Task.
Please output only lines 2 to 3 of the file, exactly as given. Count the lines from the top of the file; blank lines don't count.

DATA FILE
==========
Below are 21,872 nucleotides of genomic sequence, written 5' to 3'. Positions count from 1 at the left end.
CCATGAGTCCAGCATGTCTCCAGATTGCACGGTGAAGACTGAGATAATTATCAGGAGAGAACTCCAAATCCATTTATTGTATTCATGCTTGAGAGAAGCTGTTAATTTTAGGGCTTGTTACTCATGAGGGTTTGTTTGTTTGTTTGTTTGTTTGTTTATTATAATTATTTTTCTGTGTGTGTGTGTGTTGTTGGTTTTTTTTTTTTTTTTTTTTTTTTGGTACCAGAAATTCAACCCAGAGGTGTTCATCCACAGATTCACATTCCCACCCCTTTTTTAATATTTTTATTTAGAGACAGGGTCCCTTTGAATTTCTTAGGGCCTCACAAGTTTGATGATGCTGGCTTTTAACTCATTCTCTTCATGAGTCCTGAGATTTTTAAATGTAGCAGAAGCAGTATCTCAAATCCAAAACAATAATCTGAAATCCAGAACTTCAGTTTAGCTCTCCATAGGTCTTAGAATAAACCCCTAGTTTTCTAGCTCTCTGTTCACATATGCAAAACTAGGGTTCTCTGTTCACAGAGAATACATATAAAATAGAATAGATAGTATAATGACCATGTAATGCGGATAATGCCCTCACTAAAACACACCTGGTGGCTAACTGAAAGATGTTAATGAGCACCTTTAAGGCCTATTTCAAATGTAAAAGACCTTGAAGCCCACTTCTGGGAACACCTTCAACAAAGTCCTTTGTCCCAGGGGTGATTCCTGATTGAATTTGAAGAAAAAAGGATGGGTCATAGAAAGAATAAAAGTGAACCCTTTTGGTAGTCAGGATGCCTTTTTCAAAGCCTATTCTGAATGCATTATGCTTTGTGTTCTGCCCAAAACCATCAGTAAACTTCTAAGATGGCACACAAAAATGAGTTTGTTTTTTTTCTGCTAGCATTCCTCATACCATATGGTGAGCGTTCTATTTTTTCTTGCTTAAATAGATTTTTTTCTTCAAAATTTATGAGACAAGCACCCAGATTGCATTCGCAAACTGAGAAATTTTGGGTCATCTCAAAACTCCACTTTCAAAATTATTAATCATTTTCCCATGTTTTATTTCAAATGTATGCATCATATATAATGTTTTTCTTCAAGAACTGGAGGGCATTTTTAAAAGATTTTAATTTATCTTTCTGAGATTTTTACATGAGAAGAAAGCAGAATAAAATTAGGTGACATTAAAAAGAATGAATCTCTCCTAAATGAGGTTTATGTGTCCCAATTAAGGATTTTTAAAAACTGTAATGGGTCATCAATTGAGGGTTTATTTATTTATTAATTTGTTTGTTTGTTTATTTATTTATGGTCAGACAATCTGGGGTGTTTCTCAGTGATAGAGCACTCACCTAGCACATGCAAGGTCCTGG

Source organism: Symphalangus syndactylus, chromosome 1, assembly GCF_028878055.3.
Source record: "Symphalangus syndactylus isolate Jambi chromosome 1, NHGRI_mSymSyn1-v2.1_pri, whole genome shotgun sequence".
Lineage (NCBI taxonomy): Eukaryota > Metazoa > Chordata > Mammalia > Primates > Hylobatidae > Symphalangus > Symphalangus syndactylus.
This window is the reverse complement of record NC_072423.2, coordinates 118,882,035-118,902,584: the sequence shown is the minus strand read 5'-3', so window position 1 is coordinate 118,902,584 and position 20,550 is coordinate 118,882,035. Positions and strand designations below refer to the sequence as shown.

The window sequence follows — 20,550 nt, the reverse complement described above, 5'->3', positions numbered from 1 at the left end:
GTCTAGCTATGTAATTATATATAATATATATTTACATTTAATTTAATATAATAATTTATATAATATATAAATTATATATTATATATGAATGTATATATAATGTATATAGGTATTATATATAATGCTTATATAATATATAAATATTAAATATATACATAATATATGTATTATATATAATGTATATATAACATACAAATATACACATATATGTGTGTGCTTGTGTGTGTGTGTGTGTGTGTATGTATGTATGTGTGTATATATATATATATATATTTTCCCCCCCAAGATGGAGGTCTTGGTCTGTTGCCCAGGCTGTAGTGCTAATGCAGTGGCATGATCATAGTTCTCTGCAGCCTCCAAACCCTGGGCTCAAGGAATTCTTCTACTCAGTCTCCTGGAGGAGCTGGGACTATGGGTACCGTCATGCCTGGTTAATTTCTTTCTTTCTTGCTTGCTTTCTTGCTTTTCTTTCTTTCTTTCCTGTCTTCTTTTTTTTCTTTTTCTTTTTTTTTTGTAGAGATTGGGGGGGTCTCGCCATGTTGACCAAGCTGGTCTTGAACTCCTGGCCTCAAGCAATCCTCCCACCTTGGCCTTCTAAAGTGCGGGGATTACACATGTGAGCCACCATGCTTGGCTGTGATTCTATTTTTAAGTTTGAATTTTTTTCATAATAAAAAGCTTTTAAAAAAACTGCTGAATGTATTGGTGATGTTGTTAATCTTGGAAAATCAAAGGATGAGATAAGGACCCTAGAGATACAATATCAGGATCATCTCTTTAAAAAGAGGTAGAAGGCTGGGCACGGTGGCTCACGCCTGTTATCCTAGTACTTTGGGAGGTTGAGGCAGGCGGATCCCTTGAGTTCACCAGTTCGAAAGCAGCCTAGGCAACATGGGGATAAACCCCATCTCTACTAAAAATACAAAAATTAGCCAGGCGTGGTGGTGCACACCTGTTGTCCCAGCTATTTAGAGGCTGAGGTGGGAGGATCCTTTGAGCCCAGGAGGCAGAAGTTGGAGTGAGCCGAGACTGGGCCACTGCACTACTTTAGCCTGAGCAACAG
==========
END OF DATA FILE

CCATGAGTCCAGCATGTCTCCAGATTGCACGGTGAAGACTGAGATAATTATCAGGAGAGAACTCCAAATCCATTTATTGTATTCATGCTTGAGAGAAGCTGTTAATTTTAGGGCTTGTTACTCATGAGGGTTTGTTTGTTTGTTTGTTTGTTTGTTTATTATAATTATTTTTCTGTGTGTGTGTGTGTTGTTGGTTTTTTTTTTTTTTTTTTTTTTTTGGTACCAGAAATTCAACCCAGAGGTGTTCATCCACAGATTCACATTCCCACCCCTTTTTTAATATTTTTATTTAGAGACAGGGTCCCTTTGAATTTCTTAGGGCCTCACAAGTTTGATGATGCTGGCTTTTAACTCATTCTCTTCATGAGTCCTGAGATTTTTAAATGTAGCAGAAGCAGTATCTCAAATCCAAAACAATAATCTGAAATCCAGAACTTCAGTTTAGCTCTCCATAGGTCTTAGAATAAACCCCTAGTTTTCTAGCTCTCTGTTCACATATGCAAAACTAGGGTTCTCTGTTCACAGAGAATACATATAAAATAGAATAGATAGTATAATGACCATGTAATGCGGATAATGCCCTCACTAAAACACACCTGGTGGCTAACTGAAAGATGTTAATGAGCACCTTTAAGGCCTATTTCAAATGTAAAAGACCTTGAAGCCCACTTCTGGGAACACCTTCAACAAAGTCCTTTGTCCCAGGGGTGATTCCTGATTGAATTTGAAGAAAAAAGGATGGGTCATAGAAAGAATAAAAGTGAACCCTTTTGGTAGTCAGGATGCCTTTTTCAAAGCCTATTCTGAATGCATTATGCTTTGTGTTCTGCCCAAAACCATCAGTAAACTTCTAAGATGGCACACAAAAATGAGTTTGTTTTTTTTCTGCTAGCATTCCTCATACCATATGGTGAGCGTTCTATTTTTTCTTGCTTAAATAGATTTTTTTCTTCAAAATTTATGAGACAAGCACCCAGATTGCATTCGCAAACTGAGAAATTTTGGGTCATCTCAAAACTCCACTTTCAAAATTATTAATCATTTTCCCATGTTTTATTTCAAATGTATGCATCATATATAATGTTTTTCTTCAAGAACTGGAGGGCATTTTTAAAAGATTTTAATTTATCTTTCTGAGATTTTTACATGAGAAGAAAGCAGAATAAAATTAGGTGACATTAAAAAGAATGAATCTCTCCTAAATGAGGTTTATGTGTCCCAATTAAGGATTTTTAAAAACTGTAATGGGTCATCAATTGAGGGTTTATTTATTTATTAATTTGTTTGTTTGTTTATTTATTTATGGTCAGACAATCTGGGGTGTTTCTCAGTGATAGAGCACTCACCTAGCACATGCAAGGTCCTGG

Source organism: Symphalangus syndactylus, chromosome 1, assembly GCF_028878055.3.